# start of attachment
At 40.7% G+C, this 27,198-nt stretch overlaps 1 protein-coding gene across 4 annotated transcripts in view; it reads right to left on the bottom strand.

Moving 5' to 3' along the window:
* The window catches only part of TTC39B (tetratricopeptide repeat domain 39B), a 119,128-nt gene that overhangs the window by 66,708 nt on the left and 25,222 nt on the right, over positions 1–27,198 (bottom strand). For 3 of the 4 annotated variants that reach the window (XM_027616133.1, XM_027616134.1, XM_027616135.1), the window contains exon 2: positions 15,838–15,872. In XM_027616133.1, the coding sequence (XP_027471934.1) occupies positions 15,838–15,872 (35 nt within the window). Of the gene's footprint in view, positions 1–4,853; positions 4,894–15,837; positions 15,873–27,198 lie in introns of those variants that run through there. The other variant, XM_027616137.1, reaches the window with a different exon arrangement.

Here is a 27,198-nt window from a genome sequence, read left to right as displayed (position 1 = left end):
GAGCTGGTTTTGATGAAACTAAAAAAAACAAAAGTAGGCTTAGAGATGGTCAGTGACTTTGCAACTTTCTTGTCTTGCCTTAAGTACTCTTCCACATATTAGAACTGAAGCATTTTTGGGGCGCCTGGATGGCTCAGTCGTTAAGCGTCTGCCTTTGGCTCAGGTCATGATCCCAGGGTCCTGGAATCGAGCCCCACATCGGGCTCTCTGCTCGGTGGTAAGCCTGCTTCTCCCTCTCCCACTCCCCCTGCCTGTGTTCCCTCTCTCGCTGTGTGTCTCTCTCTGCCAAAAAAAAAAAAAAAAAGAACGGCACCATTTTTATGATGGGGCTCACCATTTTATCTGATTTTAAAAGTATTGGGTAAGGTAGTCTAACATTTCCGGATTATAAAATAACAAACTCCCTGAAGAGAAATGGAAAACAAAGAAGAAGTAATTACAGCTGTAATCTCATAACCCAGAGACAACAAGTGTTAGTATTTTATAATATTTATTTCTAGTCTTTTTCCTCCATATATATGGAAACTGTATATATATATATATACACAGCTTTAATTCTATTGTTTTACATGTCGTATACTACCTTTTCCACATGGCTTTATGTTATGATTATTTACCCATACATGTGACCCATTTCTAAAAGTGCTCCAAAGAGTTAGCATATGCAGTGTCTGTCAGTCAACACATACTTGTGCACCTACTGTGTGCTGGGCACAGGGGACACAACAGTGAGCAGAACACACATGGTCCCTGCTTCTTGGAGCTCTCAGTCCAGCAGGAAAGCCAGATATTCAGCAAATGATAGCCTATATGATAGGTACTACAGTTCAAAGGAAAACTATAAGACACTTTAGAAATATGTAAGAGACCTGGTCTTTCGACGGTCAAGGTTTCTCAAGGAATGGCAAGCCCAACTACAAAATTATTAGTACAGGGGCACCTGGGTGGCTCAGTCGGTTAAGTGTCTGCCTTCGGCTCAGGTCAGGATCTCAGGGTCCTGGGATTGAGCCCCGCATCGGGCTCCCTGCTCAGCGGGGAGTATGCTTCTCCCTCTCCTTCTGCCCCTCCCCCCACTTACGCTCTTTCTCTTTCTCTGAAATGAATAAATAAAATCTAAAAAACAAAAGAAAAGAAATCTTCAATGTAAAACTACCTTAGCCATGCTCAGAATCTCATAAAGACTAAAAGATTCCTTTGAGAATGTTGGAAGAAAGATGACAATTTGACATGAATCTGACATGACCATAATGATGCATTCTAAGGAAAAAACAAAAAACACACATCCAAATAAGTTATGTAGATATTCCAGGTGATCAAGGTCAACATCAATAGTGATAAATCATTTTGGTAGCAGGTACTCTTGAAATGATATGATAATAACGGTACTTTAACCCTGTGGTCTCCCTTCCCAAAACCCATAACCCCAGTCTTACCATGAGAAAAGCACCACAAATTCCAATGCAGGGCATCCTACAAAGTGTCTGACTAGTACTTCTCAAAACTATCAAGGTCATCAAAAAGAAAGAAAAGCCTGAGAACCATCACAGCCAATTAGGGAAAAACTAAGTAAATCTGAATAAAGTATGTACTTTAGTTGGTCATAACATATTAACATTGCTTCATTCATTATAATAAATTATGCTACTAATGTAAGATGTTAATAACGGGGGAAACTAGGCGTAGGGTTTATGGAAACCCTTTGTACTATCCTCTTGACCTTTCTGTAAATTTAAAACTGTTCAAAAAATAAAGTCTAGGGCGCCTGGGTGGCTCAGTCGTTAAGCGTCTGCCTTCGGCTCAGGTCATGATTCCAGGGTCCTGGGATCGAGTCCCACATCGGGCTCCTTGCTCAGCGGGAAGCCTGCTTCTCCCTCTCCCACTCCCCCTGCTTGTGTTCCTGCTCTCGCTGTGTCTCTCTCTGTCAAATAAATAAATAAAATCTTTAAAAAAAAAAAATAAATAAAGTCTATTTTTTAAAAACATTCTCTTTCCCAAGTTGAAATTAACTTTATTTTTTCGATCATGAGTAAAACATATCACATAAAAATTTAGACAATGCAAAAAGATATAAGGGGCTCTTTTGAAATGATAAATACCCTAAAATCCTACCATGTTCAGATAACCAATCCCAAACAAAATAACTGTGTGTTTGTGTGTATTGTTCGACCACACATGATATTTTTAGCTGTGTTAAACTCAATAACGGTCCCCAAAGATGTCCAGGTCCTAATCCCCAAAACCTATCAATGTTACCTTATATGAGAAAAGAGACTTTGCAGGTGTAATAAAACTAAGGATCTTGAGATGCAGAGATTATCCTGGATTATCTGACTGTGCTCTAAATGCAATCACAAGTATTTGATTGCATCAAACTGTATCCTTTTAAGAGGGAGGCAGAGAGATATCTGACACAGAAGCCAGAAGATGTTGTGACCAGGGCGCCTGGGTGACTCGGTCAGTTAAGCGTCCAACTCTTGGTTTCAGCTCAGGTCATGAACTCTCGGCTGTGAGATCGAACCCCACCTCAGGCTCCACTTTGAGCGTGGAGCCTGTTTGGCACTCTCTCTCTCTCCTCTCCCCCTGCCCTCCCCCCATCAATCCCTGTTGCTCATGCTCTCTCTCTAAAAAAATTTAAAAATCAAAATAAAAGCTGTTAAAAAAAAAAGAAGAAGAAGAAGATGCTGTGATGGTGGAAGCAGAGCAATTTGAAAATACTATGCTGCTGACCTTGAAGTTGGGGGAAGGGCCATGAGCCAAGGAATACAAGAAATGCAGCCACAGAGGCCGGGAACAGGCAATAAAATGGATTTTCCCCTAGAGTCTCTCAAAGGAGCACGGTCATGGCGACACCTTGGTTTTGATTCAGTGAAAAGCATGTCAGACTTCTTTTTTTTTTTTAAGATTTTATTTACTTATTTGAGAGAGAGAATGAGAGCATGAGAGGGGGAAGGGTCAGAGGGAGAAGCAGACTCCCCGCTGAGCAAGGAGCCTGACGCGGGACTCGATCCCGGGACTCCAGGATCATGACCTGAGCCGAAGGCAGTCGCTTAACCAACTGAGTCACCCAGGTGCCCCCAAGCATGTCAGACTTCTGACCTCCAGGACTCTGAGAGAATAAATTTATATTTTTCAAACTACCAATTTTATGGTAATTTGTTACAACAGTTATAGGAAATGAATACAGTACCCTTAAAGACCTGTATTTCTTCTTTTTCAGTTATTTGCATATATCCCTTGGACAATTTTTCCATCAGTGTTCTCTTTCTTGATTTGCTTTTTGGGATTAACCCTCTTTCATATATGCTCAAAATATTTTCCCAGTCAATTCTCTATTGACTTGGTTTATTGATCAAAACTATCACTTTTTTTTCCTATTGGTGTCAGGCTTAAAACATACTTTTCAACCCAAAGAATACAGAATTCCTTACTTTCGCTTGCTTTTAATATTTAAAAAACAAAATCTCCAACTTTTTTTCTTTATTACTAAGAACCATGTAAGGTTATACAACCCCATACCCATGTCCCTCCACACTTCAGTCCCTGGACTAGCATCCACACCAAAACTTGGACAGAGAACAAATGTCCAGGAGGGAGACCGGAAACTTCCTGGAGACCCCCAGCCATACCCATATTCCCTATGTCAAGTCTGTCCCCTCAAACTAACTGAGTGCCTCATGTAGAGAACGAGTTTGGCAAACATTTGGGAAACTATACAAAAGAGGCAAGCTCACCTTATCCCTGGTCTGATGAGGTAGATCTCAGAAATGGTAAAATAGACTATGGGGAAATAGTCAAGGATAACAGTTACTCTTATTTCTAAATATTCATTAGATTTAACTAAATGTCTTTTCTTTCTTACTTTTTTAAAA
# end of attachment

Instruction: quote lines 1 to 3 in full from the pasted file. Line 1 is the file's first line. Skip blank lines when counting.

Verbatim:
At 40.7% G+C, this 27,198-nt stretch overlaps 1 protein-coding gene across 4 annotated transcripts in view; it reads right to left on the bottom strand.

Moving 5' to 3' along the window:
* The window catches only part of TTC39B (tetratricopeptide repeat domain 39B), a 119,128-nt gene that overhangs the window by 66,708 nt on the left and 25,222 nt on the right, over positions 1–27,198 (bottom strand). For 3 of the 4 annotated variants that reach the window (XM_027616133.1, XM_027616134.1, XM_027616135.1), the window contains exon 2: positions 15,838–15,872. In XM_027616133.1, the coding sequence (XP_027471934.1) occupies positions 15,838–15,872 (35 nt within the window). Of the gene's footprint in view, positions 1–4,853; positions 4,894–15,837; positions 15,873–27,198 lie in introns of those variants that run through there. The other variant, XM_027616137.1, reaches the window with a different exon arrangement.